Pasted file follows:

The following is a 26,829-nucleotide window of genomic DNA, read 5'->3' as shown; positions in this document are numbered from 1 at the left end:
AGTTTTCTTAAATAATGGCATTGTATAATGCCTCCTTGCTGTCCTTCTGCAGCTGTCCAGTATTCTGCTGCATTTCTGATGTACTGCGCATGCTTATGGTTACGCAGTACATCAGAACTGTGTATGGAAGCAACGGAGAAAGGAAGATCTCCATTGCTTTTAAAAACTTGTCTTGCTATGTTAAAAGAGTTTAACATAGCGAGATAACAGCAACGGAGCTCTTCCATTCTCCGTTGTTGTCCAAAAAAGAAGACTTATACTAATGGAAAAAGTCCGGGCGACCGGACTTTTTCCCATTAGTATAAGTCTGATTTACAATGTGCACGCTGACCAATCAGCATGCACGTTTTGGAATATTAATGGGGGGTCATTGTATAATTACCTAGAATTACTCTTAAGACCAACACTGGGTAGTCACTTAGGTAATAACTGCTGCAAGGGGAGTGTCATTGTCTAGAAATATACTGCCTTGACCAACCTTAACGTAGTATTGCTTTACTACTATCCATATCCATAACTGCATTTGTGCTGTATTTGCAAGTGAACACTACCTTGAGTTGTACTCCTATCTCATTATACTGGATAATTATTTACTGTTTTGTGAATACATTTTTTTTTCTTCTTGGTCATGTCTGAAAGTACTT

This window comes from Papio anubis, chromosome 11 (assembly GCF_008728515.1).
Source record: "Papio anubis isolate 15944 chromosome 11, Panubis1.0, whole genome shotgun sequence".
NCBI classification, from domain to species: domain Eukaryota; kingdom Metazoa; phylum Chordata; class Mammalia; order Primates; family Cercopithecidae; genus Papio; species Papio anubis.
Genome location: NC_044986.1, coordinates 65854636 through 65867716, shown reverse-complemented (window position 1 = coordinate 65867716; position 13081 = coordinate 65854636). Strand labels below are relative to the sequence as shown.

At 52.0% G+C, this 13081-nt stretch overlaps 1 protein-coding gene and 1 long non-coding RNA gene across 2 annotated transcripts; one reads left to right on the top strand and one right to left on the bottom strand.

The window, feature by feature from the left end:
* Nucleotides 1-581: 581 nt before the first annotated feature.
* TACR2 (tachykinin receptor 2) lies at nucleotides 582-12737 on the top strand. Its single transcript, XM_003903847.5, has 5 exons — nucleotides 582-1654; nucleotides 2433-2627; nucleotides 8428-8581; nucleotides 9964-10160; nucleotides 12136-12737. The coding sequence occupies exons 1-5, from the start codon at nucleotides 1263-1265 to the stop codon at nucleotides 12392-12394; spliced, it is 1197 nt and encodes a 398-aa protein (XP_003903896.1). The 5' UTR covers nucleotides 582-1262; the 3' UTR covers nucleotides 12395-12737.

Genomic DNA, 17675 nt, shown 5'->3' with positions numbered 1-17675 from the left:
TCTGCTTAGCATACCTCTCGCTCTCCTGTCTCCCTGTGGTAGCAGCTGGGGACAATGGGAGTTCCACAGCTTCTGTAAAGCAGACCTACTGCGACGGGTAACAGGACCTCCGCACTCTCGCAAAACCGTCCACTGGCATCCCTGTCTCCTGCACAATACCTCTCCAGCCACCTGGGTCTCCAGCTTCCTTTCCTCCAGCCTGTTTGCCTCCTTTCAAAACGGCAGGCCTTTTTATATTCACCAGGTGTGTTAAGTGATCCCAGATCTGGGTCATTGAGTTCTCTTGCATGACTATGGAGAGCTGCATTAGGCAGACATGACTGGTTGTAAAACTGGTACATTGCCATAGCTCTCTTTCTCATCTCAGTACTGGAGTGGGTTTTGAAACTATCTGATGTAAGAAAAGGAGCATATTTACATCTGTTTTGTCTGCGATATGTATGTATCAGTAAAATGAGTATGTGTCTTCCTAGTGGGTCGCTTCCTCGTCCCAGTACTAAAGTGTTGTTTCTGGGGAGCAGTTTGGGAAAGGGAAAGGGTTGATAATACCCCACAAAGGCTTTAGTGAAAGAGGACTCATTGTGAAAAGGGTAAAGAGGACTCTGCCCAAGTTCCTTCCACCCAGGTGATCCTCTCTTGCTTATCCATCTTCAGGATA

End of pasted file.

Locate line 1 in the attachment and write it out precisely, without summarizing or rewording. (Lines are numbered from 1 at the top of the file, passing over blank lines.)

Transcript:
The following is a 26,829-nucleotide window of genomic DNA, read 5'->3' as shown; positions in this document are numbered from 1 at the left end: